>So the Church, which "is on the side of life" teaches
        >that "each and every marriage act must remain open
        >'per se' to the transmission of life."

        This thinking is in line with several other actions of the Church in
        its history. The Church has at times forbidden the marriage of
        elderly people unable to have children, as well as other couples in
        which one or both of the people involved was/were thought to be
        incapable of conceiving or bearing a child. [So much for the
        Church's belief in the power of prayer to move mountains, and to
        produce miracles greater than those of Jesus.] It also has cast
        people into hell (declared them to be mortal sinners) for having
        marital relations (1) when the woman was already known or thought to
        be pregnant, or (2) during the time of the woman's cycle when
        conception was thought to be impossible. [Augustine would be
        appalled at the Church's approval of the rhythm method.]

        Contraception against natural law?

        The Church has claimed that contraception violates natural law, law
        which man is able to arrive at by the use of reason. If it is so
        natural to arrive at the law against contraception, why didn't
        the Greeks, who first recognized and defined natural law, know this?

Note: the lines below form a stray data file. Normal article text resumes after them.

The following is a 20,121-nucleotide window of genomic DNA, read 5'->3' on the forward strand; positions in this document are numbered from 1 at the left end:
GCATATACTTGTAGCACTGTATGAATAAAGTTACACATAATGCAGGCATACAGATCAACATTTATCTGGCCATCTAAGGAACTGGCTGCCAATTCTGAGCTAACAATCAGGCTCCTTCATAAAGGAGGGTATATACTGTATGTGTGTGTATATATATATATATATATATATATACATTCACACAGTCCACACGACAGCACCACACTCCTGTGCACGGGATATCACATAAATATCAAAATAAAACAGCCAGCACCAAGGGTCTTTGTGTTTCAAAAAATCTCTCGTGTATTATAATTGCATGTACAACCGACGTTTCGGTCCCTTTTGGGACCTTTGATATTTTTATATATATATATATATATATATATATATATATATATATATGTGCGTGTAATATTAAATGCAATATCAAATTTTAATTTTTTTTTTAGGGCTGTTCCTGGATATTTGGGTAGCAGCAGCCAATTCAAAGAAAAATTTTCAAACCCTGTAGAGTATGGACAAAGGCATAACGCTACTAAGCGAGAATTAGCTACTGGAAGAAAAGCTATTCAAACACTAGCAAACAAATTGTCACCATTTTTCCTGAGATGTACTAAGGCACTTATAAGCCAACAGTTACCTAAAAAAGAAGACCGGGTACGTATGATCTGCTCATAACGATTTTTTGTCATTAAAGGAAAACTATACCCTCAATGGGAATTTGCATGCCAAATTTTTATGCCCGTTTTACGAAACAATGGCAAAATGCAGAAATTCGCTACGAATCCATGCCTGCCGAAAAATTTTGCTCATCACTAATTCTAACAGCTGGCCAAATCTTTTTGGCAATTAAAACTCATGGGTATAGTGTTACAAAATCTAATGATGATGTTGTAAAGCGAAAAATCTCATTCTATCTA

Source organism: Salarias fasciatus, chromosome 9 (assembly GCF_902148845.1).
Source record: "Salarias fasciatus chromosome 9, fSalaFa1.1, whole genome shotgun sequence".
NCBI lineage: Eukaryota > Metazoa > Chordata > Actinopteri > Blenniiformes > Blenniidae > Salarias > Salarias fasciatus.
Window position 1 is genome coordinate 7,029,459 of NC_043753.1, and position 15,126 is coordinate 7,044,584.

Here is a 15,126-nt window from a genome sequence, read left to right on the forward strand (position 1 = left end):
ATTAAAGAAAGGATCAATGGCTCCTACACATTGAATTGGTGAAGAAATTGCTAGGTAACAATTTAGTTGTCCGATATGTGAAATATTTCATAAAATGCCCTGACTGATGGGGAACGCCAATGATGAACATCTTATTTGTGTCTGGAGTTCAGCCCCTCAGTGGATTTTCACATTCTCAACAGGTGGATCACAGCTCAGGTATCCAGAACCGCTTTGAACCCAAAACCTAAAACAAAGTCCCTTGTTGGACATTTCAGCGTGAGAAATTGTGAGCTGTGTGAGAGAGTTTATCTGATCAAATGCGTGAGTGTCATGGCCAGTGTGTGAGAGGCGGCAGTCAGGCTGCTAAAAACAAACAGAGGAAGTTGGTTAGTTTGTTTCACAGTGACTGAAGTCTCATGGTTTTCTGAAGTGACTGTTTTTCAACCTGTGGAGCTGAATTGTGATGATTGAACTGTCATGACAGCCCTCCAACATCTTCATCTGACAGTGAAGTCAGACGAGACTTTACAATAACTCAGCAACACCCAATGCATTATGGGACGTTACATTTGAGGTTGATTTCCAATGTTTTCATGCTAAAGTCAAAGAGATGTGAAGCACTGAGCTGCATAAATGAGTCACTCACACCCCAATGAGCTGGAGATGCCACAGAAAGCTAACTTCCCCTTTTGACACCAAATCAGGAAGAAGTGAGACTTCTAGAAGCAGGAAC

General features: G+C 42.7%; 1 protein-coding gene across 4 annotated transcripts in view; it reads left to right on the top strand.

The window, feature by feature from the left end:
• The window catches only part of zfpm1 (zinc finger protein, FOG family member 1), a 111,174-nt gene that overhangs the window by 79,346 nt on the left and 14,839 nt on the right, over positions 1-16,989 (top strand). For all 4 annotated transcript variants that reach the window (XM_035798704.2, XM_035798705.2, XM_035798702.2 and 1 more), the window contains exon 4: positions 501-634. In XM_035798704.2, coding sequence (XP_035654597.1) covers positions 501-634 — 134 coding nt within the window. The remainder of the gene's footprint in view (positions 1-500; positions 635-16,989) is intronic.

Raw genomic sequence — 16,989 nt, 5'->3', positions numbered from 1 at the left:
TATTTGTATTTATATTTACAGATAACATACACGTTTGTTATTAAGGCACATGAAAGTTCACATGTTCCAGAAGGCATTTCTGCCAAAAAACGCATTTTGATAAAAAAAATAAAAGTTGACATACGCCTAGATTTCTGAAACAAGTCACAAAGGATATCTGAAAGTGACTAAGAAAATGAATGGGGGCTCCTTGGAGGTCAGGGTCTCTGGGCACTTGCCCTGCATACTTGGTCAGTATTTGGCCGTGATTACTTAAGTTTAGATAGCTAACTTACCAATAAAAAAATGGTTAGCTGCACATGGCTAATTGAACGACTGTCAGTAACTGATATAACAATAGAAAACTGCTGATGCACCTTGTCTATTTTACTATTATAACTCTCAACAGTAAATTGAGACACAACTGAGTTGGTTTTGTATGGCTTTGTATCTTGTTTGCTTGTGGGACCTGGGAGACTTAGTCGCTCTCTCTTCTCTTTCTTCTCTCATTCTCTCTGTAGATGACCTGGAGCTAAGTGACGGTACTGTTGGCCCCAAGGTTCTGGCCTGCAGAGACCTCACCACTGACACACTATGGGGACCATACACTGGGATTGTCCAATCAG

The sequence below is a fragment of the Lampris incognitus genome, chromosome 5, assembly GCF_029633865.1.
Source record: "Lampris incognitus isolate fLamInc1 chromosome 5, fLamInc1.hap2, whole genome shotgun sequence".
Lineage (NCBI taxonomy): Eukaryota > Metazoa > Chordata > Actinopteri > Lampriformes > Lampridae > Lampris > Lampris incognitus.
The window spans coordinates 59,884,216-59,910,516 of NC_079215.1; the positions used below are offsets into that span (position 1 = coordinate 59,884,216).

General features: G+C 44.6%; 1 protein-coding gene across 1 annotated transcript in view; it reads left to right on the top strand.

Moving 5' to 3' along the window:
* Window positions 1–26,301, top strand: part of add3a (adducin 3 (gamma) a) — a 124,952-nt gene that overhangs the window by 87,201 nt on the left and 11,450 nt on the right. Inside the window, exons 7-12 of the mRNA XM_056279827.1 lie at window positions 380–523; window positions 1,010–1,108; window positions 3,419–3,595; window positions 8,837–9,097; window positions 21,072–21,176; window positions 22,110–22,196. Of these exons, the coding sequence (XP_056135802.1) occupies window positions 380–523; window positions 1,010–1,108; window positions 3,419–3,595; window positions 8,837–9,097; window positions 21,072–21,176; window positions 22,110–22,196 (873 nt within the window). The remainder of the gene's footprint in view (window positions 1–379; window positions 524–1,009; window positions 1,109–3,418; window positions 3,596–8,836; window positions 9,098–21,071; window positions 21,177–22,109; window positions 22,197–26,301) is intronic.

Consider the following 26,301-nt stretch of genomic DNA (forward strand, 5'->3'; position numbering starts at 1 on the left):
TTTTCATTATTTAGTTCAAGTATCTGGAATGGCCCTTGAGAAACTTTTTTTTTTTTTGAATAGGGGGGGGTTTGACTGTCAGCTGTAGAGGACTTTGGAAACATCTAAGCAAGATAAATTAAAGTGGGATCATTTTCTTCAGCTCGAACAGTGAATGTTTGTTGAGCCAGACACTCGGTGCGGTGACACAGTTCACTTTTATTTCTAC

Why didn't the Jews of biblical times know this? Why didn't
        Jesus and the authors of the NT know this? Why are the Catholic
        Popes and Curia virtually the only society in the world that knows
        this natural law?

        Perhaps most reasonable of all to ask is, why didn't the special
        Pontifical Commission on sexuality that was established by Pope John
        XXIII and that reported to Pope Paul in 1965 know of the natural law
        against contraception?

        That Pontifical Commission was made up of well-educated people who
        certainly understood the concept of natural law, and who would
        certainly be capable of using their reason to arrive at it. They
        were people who, in large part, were picked specifically because they
        were Catholics in very good standing. They were people whom, it was
        believed, could be counted on to arrive at a report favorable to the
        Church's past position. In fact, they had all accepted the
        Church's ban on contraception in the past. They began their work
        on the Commission in agreement with papal thinking, and very
        respectful of the papacy and the Church's authority. Let's
        look at the final votes of that Pontifical Commission. There were
        three separate votes at the final session in 1965. The sixteen
        bishops on the Commission voted nine to three in favor of ending the
        Church's prohibition on contraception [three bishops abstained,
        and one – the current Pope, John Paul II, – was absent]. The
        nineteen theologians on the Commission voted fifteen to four in favor
        of ending the Church's prohibition on contraception. And the non-
        episcopal members of the Commission voted thirty to five in favor of
        ending the Church's prohibition on contraception.

        So much for contraception being opposed to natural law, law which man